Canada to impose tariff 'countermeasures' on US

Jun 05, 2018, 00:10
Canada to impose tariff 'countermeasures' on US

May's office said she stressed that "the USA, United Kingdom and European Union are close national security allies and we recognize the importance of the values of open and fair trade across the world". It's extremely hard to imagine the US being able to force such a long list of countries into giving in, especially since Trump is fighting a trade war on so many fronts at once. A White House official said a range of issues had yet to be resolved.

Top economic adviser Larry Kudlow said Canadian Prime Minister Justin Trudeau was "overreacting" in response to the tariffs, and said the blame for any escalation lies with the U.S.'s trading partners.

Trump on Friday said he is weighing whether to scrap the pact altogether.

Kudlow goes on to say he doesn't think the talks have broken down and that he doesn't want to be cavalier, saying "these are very serious matters".

Canada vowed on Monday to do all it could to protect its steel and aluminum sectors from USA tariffs but sidestepped an industry call to strike back quickly, saying it needed time to study the issue.

She calls the USA measures illegal and counterproductive. And he has threatened tariffs on up to $200 billion in Chinese imports, raising the potential for retaliation.

Leaders of the group's member countries meet next week in Quebec and ministers urged the U.S. to abandon the tariffs ahead of the leaders' summit to prevent deeper divisions.

"I do agree that this is a risk to the economy, tariffs are taxes, they will hurt American consumers, the US Chamber of Commerce says this could cost American jobs", Moore said in an interview with CNN, adding that the trade tensions are "problematic".

And former Iowa Governor Terry Branstad was appointed US ambassador to China in part because of his agricultural ties.

He told MPs: "It is right to seek to defend our domestic industries from both the direct and indirect impacts of these U.S.'s important that the United Kingdom and the European Union work within the boundaries of the rules-based global trading system".

Canadian officials have said that their proposed tariffs are meant to affect about $12.8 billion in goods coming from the USA, roughly equal to the amount of Canadian goods hit by the Trump tariffs.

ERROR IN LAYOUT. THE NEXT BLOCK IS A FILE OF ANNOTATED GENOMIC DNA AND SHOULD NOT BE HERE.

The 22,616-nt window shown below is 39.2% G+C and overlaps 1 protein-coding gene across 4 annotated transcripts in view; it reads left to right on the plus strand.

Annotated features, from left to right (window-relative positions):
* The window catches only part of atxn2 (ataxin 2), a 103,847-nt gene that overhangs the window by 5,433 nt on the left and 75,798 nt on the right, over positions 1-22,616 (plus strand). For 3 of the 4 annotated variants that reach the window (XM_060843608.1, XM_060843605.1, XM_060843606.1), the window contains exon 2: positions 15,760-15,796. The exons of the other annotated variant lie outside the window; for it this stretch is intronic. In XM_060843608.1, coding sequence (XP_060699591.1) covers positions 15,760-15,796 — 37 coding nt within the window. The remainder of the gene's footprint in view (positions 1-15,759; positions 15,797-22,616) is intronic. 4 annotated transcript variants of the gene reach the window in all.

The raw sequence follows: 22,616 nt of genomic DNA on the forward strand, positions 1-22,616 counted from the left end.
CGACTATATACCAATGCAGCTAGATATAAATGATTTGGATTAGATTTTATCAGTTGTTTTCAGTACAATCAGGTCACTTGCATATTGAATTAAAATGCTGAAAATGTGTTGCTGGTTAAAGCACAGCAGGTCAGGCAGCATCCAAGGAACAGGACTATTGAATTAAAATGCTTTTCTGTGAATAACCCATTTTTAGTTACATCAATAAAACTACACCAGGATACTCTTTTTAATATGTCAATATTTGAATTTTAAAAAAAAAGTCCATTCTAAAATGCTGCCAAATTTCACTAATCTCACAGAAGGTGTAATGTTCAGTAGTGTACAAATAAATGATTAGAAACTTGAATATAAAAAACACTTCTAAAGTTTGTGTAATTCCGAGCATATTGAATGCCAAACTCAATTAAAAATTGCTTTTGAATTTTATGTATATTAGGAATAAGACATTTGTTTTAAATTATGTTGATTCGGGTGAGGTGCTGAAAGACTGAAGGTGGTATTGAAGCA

In response to the US move, Canada and the European Union have threatened to retaliate with tariffs of their own, prompting France's finance minister to say the "tense and tough" Whistler meetings were much more of a "G6 plus one" than a G7.

Over a span of just a few days, the Liberals announced a plan to potentially spend $4.5 billion to buy a controversial pipeline, watched the chances of a quick NAFTA renegotiation sputter and joined other G7 allies in moving closer to a punishing tariff war with the United States. "But everything is ready".

Business leaders in Canada and the US predicted dire economic consequences as result of the decision, which was derided on both sides of the Atlantic.

Trump and other G7 leaders meet next weekend in Quebec.

A confrontation next week would spoil the collegial mood within the G-7, which was created in the 1970s to discuss economic matters such as the fallout from the first oil shock.

French finance and economy minister Bruno Le Maire said sessions had been "tense and tough" and that "I would say it's been far more a G6 plus one than a G7".

But after totaling the value of Canada's list of United States goods subject to tariffs using import data, Business Insider found that the value of these exports is equal to roughly just over $15 billion USA dollars, or 19 billion Canadian dollars. Their largest market is Mexico, which announced plans to target US apples.

Business Insider found in an analysis that the total value of the goods Canada listed as subject to tariffs is more than that stated goal.

"I don't think in any way the USA is abandoning its leadership in the global economy, quite the contrary".

He claimed the meeting was not at all a G6-plus-1 meeting like many have said it was.

"What we've shown this week is that when faced with challenges that were going to not be in Canadians' best interests, that we'll take action", said Morneau, the point person for Trudeau on many of these major files.